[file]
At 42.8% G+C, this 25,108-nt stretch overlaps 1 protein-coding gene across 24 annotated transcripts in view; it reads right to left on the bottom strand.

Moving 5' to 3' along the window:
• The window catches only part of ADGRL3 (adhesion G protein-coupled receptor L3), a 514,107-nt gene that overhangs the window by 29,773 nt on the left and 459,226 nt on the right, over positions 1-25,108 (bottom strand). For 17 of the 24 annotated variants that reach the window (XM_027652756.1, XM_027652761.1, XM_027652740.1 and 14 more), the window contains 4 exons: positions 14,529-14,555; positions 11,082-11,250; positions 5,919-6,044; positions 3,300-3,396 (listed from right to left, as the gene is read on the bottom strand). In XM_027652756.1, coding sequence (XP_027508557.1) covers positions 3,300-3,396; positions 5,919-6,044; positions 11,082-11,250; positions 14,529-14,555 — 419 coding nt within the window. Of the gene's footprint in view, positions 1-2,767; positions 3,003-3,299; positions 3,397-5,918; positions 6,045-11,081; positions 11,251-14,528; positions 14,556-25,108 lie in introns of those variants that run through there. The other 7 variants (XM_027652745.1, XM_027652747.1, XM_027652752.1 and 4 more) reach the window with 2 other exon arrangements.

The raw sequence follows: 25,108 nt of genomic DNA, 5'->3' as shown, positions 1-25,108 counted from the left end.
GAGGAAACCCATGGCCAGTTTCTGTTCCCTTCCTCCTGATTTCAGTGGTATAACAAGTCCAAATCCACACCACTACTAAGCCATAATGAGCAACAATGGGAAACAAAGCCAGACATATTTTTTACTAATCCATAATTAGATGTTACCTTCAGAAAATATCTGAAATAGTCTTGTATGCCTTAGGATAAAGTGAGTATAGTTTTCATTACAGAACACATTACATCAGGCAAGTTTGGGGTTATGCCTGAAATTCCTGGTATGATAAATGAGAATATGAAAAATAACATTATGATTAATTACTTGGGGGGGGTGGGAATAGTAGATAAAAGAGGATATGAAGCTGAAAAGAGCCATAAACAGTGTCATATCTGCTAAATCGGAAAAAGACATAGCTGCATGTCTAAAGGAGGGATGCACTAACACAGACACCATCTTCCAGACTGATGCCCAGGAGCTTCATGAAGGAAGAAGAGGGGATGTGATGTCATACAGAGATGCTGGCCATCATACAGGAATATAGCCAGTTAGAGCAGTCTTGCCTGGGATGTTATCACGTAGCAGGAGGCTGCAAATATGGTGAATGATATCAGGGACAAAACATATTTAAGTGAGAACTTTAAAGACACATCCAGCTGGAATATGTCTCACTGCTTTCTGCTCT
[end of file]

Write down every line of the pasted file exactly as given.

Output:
At 42.8% G+C, this 25,108-nt stretch overlaps 1 protein-coding gene across 24 annotated transcripts in view; it reads right to left on the bottom strand.

Moving 5' to 3' along the window:
• The window catches only part of ADGRL3 (adhesion G protein-coupled receptor L3), a 514,107-nt gene that overhangs the window by 29,773 nt on the left and 459,226 nt on the right, over positions 1-25,108 (bottom strand). For 17 of the 24 annotated variants that reach the window (XM_027652756.1, XM_027652761.1, XM_027652740.1 and 14 more), the window contains 4 exons: positions 14,529-14,555; positions 11,082-11,250; positions 5,919-6,044; positions 3,300-3,396 (listed from right to left, as the gene is read on the bottom strand). In XM_027652756.1, coding sequence (XP_027508557.1) covers positions 3,300-3,396; positions 5,919-6,044; positions 11,082-11,250; positions 14,529-14,555 — 419 coding nt within the window. Of the gene's footprint in view, positions 1-2,767; positions 3,003-3,299; positions 3,397-5,918; positions 6,045-11,081; positions 11,251-14,528; positions 14,556-25,108 lie in introns of those variants that run through there. The other 7 variants (XM_027652745.1, XM_027652747.1, XM_027652752.1 and 4 more) reach the window with 2 other exon arrangements.

The raw sequence follows: 25,108 nt of genomic DNA, 5'->3' as shown, positions 1-25,108 counted from the left end.
GAGGAAACCCATGGCCAGTTTCTGTTCCCTTCCTCCTGATTTCAGTGGTATAACAAGTCCAAATCCACACCACTACTAAGCCATAATGAGCAACAATGGGAAACAAAGCCAGACATATTTTTTACTAATCCATAATTAGATGTTACCTTCAGAAAATATCTGAAATAGTCTTGTATGCCTTAGGATAAAGTGAGTATAGTTTTCATTACAGAACACATTACATCAGGCAAGTTTGGGGTTATGCCTGAAATTCCTGGTATGATAAATGAGAATATGAAAAATAACATTATGATTAATTACTTGGGGGGGGTGGGAATAGTAGATAAAAGAGGATATGAAGCTGAAAAGAGCCATAAACAGTGTCATATCTGCTAAATCGGAAAAAGACATAGCTGCATGTCTAAAGGAGGGATGCACTAACACAGACACCATCTTCCAGACTGATGCCCAGGAGCTTCATGAAGGAAGAAGAGGGGATGTGATGTCATACAGAGATGCTGGCCATCATACAGGAATATAGCCAGTTAGAGCAGTCTTGCCTGGGATGTTATCACGTAGCAGGAGGCTGCAAATATGGTGAATGATATCAGGGACAAAACATATTTAAGTGAGAACTTTAAAGACACATCCAGCTGGAATATGTCTCACTGCTTTCTGCTCT